Anyone use York testing?

I have had ibs for about 10 years, but have recently got worse. This prompted my paying for testing, with the results telling me that I am intolerant to cows milk, yeast, wheat, and millet, so basically most food groups. Does anyone have an opinion on how accurate these tests are (blood test)?, my doctor wasn't interested, and prescribed! Any guidance appreciated.

9 Replies

  • Not sure how accurate it is because I have never looked into it. If your doctor isn't interested maybe you should try another doctor?

    I have heard of this test for years but I don't know anyone who has ever done it.

    Can you cut some of those things out of your diet to see if it makes a difference?

  • Hi Jimtom, I have cut out cows milk for starters, but am only in the first days so no noticeable difference yet. Thought the sensible thing would be to cut one at a time. I have a consultation with the York nutritional it's today, so will post anything I think is useful.

  • It might take a few weeks to notice any difference?

    It will be interesting to see how thus goes for you.

    Thank you ☺

  • The role of York test in the management of IBS is at best unclear. If you have been diagnosed with IBS, we would recommend asking your GP to refer you to a Dietitian for specific advice.

  • Hi Lolacabana. Snap! I was exactly the same. I've had IBS symptoms since late teens (mainly diarrhoea in early years, then a long period of alternating symptoms, then mainly constipation that progressively got worse). In the end I felt so bloated, nauseous, and generally unwell I resorted to York test to see if that gave me any answers. My results came back that I'm intolerant to eggs, milk, wheat, gluten, millet, yeast, crustaceans and coffee. I'm also borderline intolerant to another 7 items (chilli, buckwheat, brazils, sesame seeds, carrots, soya beans and coriander/ cumin/ dill). To be honest, I'd worked out over the years that I felt worse after eating anything too creamy, spicy or rich and also that milky coffee seemed to make me need the loo soon after! Therefore, I actually did a big bang approach and stopped eating all foods I'm intolerant to, and cut down all those I'm borderline to. I felt better within 3 days and actually 'normal' again within a couple of weeks. I've done a few 'tests' since and I now notice that I react to eggs and shellfish within 2 hours (stomach pains), gluten within a day (joint aches and pains), and soon after eating dairy, yeast (sickness and tummy problems). Sometimes I also have a cardio vascular response after eating something accidentally or have a combo of borderline items. I now cut all these out and I do generally feel much better - but it's so hard! I've had a couple of IBS episodes since (probably stress related) but I've found that vegan probiotics have been very helpful (Acidophilus from Holland & Barrett). So what about you? Have you done any tests since you found out?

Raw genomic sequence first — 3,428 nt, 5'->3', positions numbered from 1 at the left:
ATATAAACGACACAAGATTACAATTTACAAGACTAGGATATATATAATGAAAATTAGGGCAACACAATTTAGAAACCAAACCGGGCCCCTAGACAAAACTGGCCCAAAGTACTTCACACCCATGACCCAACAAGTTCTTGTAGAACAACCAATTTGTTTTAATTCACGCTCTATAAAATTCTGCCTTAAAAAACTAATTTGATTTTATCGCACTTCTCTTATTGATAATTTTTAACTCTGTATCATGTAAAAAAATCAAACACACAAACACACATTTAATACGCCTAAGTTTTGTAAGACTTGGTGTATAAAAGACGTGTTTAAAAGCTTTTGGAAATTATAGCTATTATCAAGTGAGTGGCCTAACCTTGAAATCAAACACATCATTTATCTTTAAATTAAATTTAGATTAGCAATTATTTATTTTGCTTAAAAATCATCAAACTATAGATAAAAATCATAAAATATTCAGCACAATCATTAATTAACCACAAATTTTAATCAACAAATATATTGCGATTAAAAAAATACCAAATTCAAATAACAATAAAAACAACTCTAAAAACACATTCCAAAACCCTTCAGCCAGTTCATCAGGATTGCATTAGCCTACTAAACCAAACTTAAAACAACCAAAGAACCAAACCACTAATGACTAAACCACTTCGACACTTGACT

• Hi I found your reply very informative. I have IBSD. When you mentioned cardio vascular response, does that happen soon after eating the food? Do you have tachycardia, pounding heart? I have had this a few times and wondered if it was due to food intolerance.


  • Hi UKbusybee, thank you for your reply, we seem very similar symptom wise, I am trying a softer approach and have cut milk and yeast since Thurs, as I have been away for the weekend, this has been very difficult. I was particularly bad yesterday and had to of on I Imodium to get through the day. I too get cardio vascular problems, and can often feel my heart beating in my head, but have never related this to the intolerances.

    I spoke to the nutritionist from York on Friday, and she has recommended taking probiotic tablets, so will give Acidophilus a try.

    I think stress probably plays a part, although I have never really considered myself a stressful person, I do get d before flying, so I suppose it must play a part.

    Thanks again for your help, it's has been enlightening.

    Kindest regards

  • Hi Juls. Yes, very quickly. I have a Fitbit that I wear constantly (trying to lose weight) and my resting heart rate is around 56-60. Sometimes I noticed that after eating my heart rate would shoot up to 80-90 bpm almost straight away! Before I did the test about six months ago my Dr just told me it was probably indigestion and prescribed Gaviscon. 🙄 I realise that the heart naturally will increase flow of blood to the stomach after eating but it seemed quite a big increase to me, it's quite noticeable and feels like palpitations when it happens. In fact, over the last couple of years I've been to A&E a couple of times when I got palpitations and also a pain in my chest and left arm. I was scared I was having a heart attack but I was reassured I wasn't and that despite being overweight I had a very good, strong heart beat. In fact, it was on the last occasion that one of the nurses mentioned it could be gastric and that planted the seed in my mind that it could be food allergy/intolerances causing my symptoms, which prompted me to research what tests could be done. The NHS are really lacking in understanding in this area but I found some interesting reading online, I'll post you some links.

  • This is one article I found interesting:

    You may also find this useful:

    There's also loads of info from our Australian friends:

    It's also interesting to find YouTube videos on the immune system and how IGg immune responses kick in. 🙂

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